Cath’s List of throwable books


Cath suggested this post in her comment on our post Slapped With a Wet Fish, and admitted to throwing Tim Winton’s The Riders across the room in frustration at its ending, so we have named it in her honour. Gert is more a ranter than a thrower, but here’s our list of eligibles:

Salman Rushdie The Ground Beneath Her Feet

Dona Tartt The Secret History

Kingsley Amis Jake’s Thing

Malcolm Knox The Wonder Lover

Elizabeth Gilbert Eat Pray Love

Iris Murdoch’s last book, Jackson’s Dilemma, might have made the list had we not subsequently learned that Iris was suffering from dementia when she wrote it. We did think at the time that there was something very wrong.

We know many of you are kind-hearted souls who prefer not to carp, but for the light-minded and frivolous among you, here’s a chance to add your favourite throwables to the list.


20 thoughts on “Cath’s List of throwable books

      1. You know, Gert, I don’t think I could ever throw a book. To hold a real book in your hand especially one that is beautifuly written is great prize. They are becoming rare now.

      1. I was initially annoyed at the controversy. If you don’t like a book don’t read it, etc. I was curious and so picked up the book at a bookshop and read a few chapters. Ok, so while I feel uncomfortable with censorship, there also should be some degree of personal responsibility. The violence is lurid violent-porn. Absolutely disgusting.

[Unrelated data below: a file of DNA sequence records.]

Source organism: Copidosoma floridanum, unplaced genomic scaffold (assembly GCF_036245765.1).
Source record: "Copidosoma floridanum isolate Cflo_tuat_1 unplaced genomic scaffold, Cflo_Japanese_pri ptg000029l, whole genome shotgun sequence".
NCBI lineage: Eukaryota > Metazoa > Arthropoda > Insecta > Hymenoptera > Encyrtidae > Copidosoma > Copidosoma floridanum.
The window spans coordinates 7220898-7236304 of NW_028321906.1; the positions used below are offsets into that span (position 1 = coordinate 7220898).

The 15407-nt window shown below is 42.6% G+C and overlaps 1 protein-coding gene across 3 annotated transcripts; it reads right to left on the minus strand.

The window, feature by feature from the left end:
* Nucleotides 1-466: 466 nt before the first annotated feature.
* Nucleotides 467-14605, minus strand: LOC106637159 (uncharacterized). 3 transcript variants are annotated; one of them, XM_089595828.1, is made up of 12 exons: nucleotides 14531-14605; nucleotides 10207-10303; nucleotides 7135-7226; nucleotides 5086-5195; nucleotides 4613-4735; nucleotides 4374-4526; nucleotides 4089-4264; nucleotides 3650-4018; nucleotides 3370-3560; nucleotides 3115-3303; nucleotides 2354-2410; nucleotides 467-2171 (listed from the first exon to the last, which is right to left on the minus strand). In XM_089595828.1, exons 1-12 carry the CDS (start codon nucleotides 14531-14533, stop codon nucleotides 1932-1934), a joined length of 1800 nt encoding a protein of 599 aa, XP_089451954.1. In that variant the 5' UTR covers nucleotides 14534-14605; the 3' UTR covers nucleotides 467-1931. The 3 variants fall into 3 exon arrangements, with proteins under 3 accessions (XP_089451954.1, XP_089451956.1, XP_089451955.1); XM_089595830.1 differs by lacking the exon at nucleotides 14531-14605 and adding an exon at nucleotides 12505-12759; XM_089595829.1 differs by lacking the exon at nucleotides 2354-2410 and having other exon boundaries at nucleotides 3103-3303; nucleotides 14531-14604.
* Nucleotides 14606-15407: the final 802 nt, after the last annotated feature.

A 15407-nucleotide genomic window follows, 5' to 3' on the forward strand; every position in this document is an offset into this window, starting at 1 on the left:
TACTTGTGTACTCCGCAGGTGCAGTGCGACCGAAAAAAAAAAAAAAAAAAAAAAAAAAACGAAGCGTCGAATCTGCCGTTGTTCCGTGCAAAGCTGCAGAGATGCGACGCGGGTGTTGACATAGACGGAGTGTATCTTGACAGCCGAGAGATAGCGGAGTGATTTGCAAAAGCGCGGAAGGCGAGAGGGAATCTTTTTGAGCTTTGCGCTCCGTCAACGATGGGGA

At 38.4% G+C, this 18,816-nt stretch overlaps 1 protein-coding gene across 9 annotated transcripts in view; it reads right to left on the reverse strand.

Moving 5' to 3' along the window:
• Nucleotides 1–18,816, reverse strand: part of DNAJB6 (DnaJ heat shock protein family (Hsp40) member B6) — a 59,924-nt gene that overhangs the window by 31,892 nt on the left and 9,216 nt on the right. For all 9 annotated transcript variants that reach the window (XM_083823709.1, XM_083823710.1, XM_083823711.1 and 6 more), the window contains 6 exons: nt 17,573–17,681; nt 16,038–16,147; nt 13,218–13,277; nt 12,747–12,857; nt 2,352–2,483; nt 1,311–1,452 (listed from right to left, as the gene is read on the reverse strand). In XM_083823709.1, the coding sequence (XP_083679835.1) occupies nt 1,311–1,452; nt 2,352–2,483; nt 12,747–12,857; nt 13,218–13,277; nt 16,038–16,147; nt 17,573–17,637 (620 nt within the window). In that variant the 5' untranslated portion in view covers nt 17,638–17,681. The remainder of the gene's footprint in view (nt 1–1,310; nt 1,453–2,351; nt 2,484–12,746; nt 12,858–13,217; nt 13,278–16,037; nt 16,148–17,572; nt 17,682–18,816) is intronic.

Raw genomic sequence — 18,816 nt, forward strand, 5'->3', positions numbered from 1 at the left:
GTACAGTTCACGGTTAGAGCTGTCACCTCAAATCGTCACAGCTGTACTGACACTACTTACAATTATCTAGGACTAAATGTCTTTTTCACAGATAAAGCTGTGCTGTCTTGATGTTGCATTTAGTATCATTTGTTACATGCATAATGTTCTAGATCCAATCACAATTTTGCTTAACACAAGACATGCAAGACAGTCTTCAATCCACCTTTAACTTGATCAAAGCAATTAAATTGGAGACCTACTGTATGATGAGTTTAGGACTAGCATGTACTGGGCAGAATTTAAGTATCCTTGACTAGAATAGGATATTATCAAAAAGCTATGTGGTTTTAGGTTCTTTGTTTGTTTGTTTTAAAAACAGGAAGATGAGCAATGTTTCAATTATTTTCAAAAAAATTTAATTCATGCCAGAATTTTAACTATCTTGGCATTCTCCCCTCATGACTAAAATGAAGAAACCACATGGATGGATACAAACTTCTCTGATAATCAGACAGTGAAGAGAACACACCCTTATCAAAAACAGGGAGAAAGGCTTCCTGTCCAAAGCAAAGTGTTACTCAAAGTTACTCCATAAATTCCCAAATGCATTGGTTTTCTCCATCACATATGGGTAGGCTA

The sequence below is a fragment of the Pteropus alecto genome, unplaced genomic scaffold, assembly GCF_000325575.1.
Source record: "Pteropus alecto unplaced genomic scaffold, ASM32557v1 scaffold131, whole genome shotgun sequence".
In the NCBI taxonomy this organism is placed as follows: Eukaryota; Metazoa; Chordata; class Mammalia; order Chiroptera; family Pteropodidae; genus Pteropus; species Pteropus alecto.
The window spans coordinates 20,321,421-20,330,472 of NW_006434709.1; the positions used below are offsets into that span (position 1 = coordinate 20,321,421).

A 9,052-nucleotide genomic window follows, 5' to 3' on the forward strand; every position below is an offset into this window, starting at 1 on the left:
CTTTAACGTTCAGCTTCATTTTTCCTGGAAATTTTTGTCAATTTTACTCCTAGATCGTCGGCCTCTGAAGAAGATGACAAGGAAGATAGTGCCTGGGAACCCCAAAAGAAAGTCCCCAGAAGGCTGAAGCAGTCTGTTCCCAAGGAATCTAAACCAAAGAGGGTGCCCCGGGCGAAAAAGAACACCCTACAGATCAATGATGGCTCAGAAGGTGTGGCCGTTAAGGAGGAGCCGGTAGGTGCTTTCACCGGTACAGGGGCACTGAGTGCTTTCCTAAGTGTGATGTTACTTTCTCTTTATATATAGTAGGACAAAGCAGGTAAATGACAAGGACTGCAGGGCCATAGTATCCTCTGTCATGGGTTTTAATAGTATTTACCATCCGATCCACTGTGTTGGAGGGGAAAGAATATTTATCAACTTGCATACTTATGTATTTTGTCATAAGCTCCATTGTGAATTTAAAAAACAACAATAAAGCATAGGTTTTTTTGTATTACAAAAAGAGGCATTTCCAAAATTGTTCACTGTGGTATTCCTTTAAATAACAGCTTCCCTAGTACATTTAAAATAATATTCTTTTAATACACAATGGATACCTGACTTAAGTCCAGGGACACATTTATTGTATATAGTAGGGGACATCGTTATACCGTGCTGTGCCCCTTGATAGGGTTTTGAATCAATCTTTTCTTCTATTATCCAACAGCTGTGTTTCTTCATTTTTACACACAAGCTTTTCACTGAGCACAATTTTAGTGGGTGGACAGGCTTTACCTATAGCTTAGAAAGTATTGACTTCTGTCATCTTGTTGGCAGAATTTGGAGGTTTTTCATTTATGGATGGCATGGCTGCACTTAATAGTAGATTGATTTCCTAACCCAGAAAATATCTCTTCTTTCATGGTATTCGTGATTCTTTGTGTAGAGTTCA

1. Interesting that there’s such tolerance for that now. I know it’s disputed, but I really can’t see how the amount of that stuff around doesn’t lower our thresholds of disgust.

  1. It’s a dubious honour, Gert. I have to admit to feeling some shame at my behaviour but I swear it was a purely reflexive action. I loved ‘The Secret History’ but ‘Eat Pray Love’ gives pause for thought.

    1. Just loathe Donna Tartt. Extremely pretentious and such a self-conscious writer though she has technical facility. Do you say Room because of your dislike of anything involving ill-treatment of children? Or did you think it was exploitative?

      1. Yes, I usually avoid anything involving the abuse of children, but Room was a book group read. I’m not a huge fan of child narrators at the best of times. Mind you, lots of other readers love Room, so I know I’m out on limb there.

  2. Is the size of the book a factor in your decision-making? I would like to add ‘Blood and Beauty’, Sarah Dunant’s novel about the Borgias. It’s big and fat, was hugely over-hyped, and if you’re not careful could easily make a hole in your (that is, the thrower’s) wall.

    1. I think I rember you talking about this. Were you supposed to review it? It would be a satisfying throw, or perhaps it could be dropped into the sea and disappear forever.

  3. Oh dear Gert, I really did enjoy ‘The Secret History’ although ‘The Goldfinch’ might be worth a bit of a huffy plonk. ‘

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